You’ve referred to the Democratic nominee, Marc Elrich, and the Republican nominee, Robin Ficker, as “fringe candidates” on several occasions.

That’s what people have said to me. And that is the common perception.

Speaking for yourself, do you regard Mr. Elrich as a “fringe” candidate, given that nearly 30 percent of Democratic primary voters opted to nominate him?

It’s so interesting. Historically, I don’t think we’ve ever had a county executive candidate who made it through a primary with a 77-vote lead over a totally opposite kind of opponent. Is that a mandate?… If I wasn’t looking at a primary decided by 77 votes, this might be a different conversation. I don’t think any county executive candidate who’s made it through a primary hasn’t had a resounding number of votes above the opponents.

This is a very different situation … . People will say, “They all split the vote.” But there were five other people, very different from Marc, on that ballot—all of whom did relatively well. Maybe not so much [state Del.] Bill Frick, but the rest of them. [They] represented a far more balanced view of the future of Montgomery County. I would not be here if any of them [had been nominated]. That’s why I waited for the final calculation of the votes. I felt any of the others would be more representative of who we are as a growing county, a diverse county with a variety of needs.

You and Mr. Elrich are both long-time Democrats. A concern expressed by some within the party is that this could split the Democratic vote and provide a boost to Mr. Ficker’s candidacy. Do you share that concern?

I have a couple of things to say about that. The Republican Party has routinely rejected Mr. Ficker’s candidacy over and over and over and over again. I have absolutely no doubt that they will continue in that vein. No. 2, the ones who might [support him] may not be aware of Mr. Ficker’s professional challenges. Perhaps an enterprising reporter would look up the number of times he’s been suspended from the practice of law, and perhaps his most recent reprimand by the Maryland Court of Appeals. Let’s put the heckling in a whole other category. You want to elect the chief heckler in charge? I don’t think so.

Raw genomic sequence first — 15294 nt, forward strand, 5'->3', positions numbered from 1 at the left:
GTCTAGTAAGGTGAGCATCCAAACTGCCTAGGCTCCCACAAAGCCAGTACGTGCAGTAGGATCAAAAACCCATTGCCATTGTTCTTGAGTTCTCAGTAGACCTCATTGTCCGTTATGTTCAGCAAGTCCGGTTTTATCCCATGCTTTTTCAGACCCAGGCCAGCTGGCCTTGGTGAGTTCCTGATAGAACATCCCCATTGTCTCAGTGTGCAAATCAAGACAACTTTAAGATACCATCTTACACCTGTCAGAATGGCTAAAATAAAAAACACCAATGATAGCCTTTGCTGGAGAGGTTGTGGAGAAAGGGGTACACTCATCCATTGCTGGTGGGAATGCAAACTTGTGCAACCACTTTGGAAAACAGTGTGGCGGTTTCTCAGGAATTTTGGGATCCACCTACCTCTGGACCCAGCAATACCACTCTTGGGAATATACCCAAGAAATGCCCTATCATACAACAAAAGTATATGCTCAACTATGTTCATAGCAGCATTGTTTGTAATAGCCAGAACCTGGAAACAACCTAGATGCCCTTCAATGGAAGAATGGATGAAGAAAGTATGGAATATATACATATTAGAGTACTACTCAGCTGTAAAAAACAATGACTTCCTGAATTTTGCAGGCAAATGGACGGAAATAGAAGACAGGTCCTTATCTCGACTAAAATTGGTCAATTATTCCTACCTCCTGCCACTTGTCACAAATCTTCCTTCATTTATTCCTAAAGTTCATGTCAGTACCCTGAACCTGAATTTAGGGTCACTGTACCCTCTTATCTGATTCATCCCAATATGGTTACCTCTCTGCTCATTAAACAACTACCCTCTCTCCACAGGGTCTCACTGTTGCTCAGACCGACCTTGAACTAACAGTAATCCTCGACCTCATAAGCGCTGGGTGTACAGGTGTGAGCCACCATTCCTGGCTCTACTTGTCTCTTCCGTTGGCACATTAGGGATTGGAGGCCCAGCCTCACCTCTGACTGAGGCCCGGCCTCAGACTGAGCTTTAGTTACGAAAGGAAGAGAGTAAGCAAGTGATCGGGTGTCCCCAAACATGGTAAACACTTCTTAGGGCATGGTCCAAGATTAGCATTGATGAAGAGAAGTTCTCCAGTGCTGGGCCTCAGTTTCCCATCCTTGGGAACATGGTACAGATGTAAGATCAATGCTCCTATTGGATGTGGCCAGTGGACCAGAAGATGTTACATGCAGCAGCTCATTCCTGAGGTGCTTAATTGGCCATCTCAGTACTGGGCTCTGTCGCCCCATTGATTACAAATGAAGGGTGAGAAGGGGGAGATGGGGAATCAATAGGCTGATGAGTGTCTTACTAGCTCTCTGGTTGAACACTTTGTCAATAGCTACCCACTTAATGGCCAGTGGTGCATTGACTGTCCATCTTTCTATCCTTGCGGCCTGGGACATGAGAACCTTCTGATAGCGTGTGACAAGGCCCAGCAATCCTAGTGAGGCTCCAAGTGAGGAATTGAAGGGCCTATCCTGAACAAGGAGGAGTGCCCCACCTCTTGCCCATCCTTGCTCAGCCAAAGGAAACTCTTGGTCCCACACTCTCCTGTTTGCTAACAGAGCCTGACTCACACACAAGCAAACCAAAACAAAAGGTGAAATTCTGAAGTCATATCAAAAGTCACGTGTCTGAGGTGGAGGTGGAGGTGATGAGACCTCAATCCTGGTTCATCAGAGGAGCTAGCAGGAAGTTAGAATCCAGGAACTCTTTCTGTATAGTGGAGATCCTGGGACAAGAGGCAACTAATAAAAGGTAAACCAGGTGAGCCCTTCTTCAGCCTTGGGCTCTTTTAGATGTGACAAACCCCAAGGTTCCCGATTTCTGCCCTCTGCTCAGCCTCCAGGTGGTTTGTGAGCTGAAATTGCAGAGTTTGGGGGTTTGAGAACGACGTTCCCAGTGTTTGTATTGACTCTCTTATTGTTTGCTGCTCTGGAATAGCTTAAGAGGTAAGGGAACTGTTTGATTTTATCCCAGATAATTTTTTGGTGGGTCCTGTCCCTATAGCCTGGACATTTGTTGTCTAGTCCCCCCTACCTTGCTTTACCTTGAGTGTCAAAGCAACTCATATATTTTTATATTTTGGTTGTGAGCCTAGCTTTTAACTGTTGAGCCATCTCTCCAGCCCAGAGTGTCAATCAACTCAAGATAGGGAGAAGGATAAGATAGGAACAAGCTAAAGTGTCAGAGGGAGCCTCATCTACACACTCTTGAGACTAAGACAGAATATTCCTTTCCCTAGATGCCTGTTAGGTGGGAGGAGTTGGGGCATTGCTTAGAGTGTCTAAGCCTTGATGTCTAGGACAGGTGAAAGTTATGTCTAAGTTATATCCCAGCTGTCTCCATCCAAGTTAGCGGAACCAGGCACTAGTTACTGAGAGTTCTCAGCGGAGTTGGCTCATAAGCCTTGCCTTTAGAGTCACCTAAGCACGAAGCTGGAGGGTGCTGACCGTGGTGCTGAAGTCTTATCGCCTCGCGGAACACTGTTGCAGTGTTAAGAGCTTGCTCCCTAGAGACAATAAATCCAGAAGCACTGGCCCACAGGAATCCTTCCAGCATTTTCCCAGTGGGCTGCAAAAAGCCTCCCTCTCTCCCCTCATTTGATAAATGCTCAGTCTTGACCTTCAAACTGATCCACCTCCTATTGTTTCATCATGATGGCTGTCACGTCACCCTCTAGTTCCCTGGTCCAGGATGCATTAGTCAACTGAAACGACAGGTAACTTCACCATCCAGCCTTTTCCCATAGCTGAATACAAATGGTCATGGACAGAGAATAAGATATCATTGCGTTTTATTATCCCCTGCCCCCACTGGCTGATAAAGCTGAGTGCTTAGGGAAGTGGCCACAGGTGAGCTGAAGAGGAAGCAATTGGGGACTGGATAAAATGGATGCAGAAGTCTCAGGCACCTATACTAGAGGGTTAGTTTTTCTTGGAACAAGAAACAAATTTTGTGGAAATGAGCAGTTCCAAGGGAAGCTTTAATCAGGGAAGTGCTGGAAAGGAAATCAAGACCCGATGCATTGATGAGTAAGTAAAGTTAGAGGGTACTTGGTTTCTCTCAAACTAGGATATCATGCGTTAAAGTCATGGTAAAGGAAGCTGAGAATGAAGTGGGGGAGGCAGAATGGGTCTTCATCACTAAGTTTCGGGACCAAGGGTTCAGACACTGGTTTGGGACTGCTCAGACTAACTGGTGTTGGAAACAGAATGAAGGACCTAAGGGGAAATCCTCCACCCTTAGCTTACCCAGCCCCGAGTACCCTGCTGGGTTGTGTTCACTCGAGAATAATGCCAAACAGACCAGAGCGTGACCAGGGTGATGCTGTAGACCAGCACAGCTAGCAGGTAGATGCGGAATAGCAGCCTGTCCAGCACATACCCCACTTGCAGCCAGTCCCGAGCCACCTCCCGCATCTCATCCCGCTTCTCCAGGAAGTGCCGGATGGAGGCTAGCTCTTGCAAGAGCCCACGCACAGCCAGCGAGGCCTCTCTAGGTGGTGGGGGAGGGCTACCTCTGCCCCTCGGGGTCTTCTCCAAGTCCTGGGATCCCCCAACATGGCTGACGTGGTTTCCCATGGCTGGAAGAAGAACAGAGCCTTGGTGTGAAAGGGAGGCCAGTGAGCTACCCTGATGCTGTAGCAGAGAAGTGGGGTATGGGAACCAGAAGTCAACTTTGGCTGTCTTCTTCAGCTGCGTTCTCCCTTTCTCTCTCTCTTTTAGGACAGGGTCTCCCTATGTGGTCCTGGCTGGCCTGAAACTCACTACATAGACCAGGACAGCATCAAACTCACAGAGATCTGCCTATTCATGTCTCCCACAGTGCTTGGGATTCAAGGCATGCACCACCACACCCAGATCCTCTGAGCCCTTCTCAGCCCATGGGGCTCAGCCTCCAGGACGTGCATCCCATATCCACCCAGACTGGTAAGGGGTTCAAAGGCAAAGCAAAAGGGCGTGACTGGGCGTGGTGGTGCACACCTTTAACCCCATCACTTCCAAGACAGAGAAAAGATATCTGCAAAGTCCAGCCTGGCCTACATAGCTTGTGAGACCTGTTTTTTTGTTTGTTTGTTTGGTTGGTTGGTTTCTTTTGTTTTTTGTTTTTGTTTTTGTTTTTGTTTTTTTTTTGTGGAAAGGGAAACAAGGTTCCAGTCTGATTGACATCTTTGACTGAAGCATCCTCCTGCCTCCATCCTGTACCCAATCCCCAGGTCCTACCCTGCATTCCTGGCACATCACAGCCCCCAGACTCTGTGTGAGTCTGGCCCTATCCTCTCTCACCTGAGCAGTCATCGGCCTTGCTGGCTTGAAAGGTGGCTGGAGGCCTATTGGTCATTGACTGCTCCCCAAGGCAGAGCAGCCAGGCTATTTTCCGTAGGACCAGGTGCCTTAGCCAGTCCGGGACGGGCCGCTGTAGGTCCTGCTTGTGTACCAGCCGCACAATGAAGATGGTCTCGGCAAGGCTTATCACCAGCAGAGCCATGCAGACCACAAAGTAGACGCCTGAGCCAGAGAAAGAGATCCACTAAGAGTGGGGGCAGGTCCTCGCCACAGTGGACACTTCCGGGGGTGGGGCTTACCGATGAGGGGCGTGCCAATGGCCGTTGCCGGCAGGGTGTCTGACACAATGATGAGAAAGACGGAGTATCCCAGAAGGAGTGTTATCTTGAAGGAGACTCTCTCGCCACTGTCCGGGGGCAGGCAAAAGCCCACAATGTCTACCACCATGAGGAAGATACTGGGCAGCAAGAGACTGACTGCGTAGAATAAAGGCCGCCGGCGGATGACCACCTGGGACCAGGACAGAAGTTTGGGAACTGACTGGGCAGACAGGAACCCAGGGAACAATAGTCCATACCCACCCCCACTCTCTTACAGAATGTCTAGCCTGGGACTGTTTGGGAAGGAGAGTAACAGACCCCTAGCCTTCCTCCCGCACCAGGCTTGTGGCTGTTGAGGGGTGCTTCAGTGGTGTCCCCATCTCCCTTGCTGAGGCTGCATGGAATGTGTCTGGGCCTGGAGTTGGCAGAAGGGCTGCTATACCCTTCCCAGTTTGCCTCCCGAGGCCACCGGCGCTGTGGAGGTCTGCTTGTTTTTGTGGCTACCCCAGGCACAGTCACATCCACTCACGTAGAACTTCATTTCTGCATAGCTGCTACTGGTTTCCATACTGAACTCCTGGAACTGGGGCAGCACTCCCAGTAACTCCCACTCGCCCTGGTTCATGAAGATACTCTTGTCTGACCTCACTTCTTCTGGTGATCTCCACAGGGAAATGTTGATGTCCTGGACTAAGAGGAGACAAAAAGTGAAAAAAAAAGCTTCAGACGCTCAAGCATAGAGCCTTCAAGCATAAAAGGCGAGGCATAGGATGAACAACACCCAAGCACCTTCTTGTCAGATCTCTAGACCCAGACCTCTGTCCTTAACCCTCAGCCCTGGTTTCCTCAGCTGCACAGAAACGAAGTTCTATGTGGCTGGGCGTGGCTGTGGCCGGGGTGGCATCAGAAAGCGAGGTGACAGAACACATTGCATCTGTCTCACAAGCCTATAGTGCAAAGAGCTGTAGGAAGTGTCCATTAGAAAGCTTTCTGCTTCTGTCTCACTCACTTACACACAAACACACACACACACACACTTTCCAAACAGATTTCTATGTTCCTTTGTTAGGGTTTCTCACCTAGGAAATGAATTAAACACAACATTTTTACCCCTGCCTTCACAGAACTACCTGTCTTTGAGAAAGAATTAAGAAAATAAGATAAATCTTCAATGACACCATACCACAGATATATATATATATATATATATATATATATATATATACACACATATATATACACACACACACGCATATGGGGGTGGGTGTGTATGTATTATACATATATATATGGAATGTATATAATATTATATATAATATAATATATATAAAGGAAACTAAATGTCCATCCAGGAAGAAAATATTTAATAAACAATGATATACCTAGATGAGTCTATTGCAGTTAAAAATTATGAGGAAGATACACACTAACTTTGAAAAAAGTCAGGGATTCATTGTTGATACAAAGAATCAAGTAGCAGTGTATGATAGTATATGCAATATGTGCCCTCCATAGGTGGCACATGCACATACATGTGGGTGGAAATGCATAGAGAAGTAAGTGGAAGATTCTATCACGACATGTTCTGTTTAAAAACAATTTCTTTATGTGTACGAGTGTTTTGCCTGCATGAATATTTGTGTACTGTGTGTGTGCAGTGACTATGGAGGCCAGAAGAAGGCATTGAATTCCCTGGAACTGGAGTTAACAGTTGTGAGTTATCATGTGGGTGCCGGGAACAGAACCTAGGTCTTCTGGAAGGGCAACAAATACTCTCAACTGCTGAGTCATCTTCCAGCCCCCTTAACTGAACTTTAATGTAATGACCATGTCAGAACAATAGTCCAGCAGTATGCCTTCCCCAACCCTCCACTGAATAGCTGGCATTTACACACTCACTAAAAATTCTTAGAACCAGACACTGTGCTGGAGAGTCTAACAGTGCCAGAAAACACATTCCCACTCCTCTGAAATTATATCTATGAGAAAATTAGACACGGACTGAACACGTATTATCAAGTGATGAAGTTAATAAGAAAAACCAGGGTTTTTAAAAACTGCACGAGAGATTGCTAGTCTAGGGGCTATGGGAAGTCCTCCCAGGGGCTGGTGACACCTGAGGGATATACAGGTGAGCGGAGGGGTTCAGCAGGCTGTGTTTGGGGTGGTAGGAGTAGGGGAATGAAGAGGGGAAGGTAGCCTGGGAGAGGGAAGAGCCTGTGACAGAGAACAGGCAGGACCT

And, finally, I think that’s a scare tactic by folks who know that Marc is not reflective of Democratic Party views in large degree.

At one point during the primary, you were quoted as saying Mr. Elrich would be a “disaster” as county executive. Does that remain your sentiment?

I do think that Marc speaks for a portion of the citizenry, all of whom have valid concerns and should be respected. But I don’t think he speaks for the vast majority of Montgomery County, and that is my concern. The county executive is a leader, of a growing, 1.2 million population with very diverse needs. The leadership of Montgomery County needs to respect all views. It needs to encourage participation by all players. [Former County Council member] Phil Andrews [author of the county’s public financing law] had an interesting quote the other day about fundraising—and that when you get to the general, you need to reach out to the other side, not pull back.

I’ve been a mayor. The mayors in Montgomery County are not elected based on political party—they are elected based on issues. And that is frankly the same as county executive, with the county issues. You’re just as upset about that building going up next to you or across the street from you regardless of your Republican or independently registered neighbor. Likewise with traffic, trash and school issues—we’re all the same in this regard. And I think we need to remember that as we move forward in this campaign.

During your 12 years together on the council, it has been noted that you and Mr. Elrich voted the same way much of the time. Where do you see the two of you diverging the most on policy matters?

I think it’s in my view of how we need to move forward, my vision of the future. I spent years working on planning issues, and envisioning how we can grow, taking into account community concerns and the like. And I did it on the Planning Board [and] certainly on the council, where I’ve chaired [the Planning, Housing and Economic Development] Committee for the past eight years.